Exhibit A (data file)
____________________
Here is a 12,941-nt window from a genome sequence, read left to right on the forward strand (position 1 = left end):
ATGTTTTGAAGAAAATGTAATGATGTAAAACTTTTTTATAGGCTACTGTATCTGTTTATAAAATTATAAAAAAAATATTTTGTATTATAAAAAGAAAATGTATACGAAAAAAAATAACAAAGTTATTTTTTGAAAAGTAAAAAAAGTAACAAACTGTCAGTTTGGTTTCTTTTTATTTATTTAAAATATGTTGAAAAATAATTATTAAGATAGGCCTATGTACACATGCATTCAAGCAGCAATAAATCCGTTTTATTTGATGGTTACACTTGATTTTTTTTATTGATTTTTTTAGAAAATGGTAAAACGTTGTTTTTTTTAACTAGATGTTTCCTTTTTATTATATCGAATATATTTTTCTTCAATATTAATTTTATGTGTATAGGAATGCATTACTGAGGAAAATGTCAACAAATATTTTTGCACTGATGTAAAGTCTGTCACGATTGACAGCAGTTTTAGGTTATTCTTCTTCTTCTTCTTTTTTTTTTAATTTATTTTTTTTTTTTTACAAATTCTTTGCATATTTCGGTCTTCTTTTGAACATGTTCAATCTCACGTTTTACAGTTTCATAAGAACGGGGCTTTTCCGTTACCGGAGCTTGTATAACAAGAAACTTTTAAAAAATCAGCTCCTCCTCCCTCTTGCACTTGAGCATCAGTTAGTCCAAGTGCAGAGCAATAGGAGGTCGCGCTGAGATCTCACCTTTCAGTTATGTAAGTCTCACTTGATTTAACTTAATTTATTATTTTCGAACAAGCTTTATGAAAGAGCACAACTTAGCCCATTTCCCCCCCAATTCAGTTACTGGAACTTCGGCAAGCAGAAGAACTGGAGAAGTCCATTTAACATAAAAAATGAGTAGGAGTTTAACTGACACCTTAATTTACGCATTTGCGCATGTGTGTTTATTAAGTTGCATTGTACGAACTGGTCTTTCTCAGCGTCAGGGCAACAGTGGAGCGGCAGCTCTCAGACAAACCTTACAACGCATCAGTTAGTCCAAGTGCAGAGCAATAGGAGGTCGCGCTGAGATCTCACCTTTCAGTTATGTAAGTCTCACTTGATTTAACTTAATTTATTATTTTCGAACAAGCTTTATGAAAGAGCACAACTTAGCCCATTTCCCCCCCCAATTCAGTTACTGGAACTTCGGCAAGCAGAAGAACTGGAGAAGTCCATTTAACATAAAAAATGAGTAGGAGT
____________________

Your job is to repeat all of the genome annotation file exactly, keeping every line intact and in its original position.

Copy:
Here is a 12,941-nt window from a genome sequence, read left to right on the forward strand (position 1 = left end):
ATGTTTTGAAGAAAATGTAATGATGTAAAACTTTTTTATAGGCTACTGTATCTGTTTATAAAATTATAAAAAAAATATTTTGTATTATAAAAAGAAAATGTATACGAAAAAAAATAACAAAGTTATTTTTTGAAAAGTAAAAAAAGTAACAAACTGTCAGTTTGGTTTCTTTTTATTTATTTAAAATATGTTGAAAAATAATTATTAAGATAGGCCTATGTACACATGCATTCAAGCAGCAATAAATCCGTTTTATTTGATGGTTACACTTGATTTTTTTTATTGATTTTTTTAGAAAATGGTAAAACGTTGTTTTTTTTAACTAGATGTTTCCTTTTTATTATATCGAATATATTTTTCTTCAATATTAATTTTATGTGTATAGGAATGCATTACTGAGGAAAATGTCAACAAATATTTTTGCACTGATGTAAAGTCTGTCACGATTGACAGCAGTTTTAGGTTATTCTTCTTCTTCTTCTTTTTTTTTTAATTTATTTTTTTTTTTTTACAAATTCTTTGCATATTTCGGTCTTCTTTTGAACATGTTCAATCTCACGTTTTACAGTTTCATAAGAACGGGGCTTTTCCGTTACCGGAGCTTGTATAACAAGAAACTTTTAAAAAATCAGCTCCTCCTCCCTCTTGCACTTGAGCATCAGTTAGTCCAAGTGCAGAGCAATAGGAGGTCGCGCTGAGATCTCACCTTTCAGTTATGTAAGTCTCACTTGATTTAACTTAATTTATTATTTTCGAACAAGCTTTATGAAAGAGCACAACTTAGCCCATTTCCCCCCCAATTCAGTTACTGGAACTTCGGCAAGCAGAAGAACTGGAGAAGTCCATTTAACATAAAAAATGAGTAGGAGTTTAACTGACACCTTAATTTACGCATTTGCGCATGTGTGTTTATTAAGTTGCATTGTACGAACTGGTCTTTCTCAGCGTCAGGGCAACAGTGGAGCGGCAGCTCTCAGACAAACCTTACAACGCATCAGTTAGTCCAAGTGCAGAGCAATAGGAGGTCGCGCTGAGATCTCACCTTTCAGTTATGTAAGTCTCACTTGATTTAACTTAATTTATTATTTTCGAACAAGCTTTATGAAAGAGCACAACTTAGCCCATTTCCCCCCCCAATTCAGTTACTGGAACTTCGGCAAGCAGAAGAACTGGAGAAGTCCATTTAACATAAAAAATGAGTAGGAGT